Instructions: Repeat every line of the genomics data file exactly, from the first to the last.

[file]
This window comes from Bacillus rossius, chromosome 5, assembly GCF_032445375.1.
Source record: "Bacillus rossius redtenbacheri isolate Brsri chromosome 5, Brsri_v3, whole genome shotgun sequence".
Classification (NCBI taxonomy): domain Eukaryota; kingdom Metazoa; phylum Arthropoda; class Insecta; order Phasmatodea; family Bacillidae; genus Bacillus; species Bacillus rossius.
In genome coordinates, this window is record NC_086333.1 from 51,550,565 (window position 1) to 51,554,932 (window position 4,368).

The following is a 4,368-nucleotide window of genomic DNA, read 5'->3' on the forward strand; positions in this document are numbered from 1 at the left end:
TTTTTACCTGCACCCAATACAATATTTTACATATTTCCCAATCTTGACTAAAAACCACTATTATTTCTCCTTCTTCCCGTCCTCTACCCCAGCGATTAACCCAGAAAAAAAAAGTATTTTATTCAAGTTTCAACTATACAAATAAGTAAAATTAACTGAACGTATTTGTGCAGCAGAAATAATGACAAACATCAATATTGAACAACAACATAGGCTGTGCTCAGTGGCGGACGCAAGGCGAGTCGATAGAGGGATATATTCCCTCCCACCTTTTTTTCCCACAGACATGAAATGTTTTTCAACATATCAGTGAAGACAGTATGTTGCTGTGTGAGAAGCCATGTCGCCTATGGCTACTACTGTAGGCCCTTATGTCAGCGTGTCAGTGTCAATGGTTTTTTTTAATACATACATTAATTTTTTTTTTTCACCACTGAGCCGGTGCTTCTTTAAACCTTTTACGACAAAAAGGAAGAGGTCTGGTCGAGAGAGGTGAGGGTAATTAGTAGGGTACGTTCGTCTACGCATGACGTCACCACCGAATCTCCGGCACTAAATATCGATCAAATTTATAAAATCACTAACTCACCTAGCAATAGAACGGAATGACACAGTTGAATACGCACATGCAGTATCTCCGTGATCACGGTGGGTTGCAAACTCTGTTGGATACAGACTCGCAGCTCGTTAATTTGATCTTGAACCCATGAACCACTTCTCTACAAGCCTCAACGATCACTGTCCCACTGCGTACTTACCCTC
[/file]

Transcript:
This window comes from Bacillus rossius, chromosome 5, assembly GCF_032445375.1.
Source record: "Bacillus rossius redtenbacheri isolate Brsri chromosome 5, Brsri_v3, whole genome shotgun sequence".
Classification (NCBI taxonomy): domain Eukaryota; kingdom Metazoa; phylum Arthropoda; class Insecta; order Phasmatodea; family Bacillidae; genus Bacillus; species Bacillus rossius.
In genome coordinates, this window is record NC_086333.1 from 51,550,565 (window position 1) to 51,554,932 (window position 4,368).

The following is a 4,368-nucleotide window of genomic DNA, read 5'->3' on the forward strand; positions in this document are numbered from 1 at the left end:
TTTTTACCTGCACCCAATACAATATTTTACATATTTCCCAATCTTGACTAAAAACCACTATTATTTCTCCTTCTTCCCGTCCTCTACCCCAGCGATTAACCCAGAAAAAAAAAGTATTTTATTCAAGTTTCAACTATACAAATAAGTAAAATTAACTGAACGTATTTGTGCAGCAGAAATAATGACAAACATCAATATTGAACAACAACATAGGCTGTGCTCAGTGGCGGACGCAAGGCGAGTCGATAGAGGGATATATTCCCTCCCACCTTTTTTTCCCACAGACATGAAATGTTTTTCAACATATCAGTGAAGACAGTATGTTGCTGTGTGAGAAGCCATGTCGCCTATGGCTACTACTGTAGGCCCTTATGTCAGCGTGTCAGTGTCAATGGTTTTTTTTAATACATACATTAATTTTTTTTTTTCACCACTGAGCCGGTGCTTCTTTAAACCTTTTACGACAAAAAGGAAGAGGTCTGGTCGAGAGAGGTGAGGGTAATTAGTAGGGTACGTTCGTCTACGCATGACGTCACCACCGAATCTCCGGCACTAAATATCGATCAAATTTATAAAATCACTAACTCACCTAGCAATAGAACGGAATGACACAGTTGAATACGCACATGCAGTATCTCCGTGATCACGGTGGGTTGCAAACTCTGTTGGATACAGACTCGCAGCTCGTTAATTTGATCTTGAACCCATGAACCACTTCTCTACAAGCCTCAACGATCACTGTCCCACTGCGTACTTACCCTC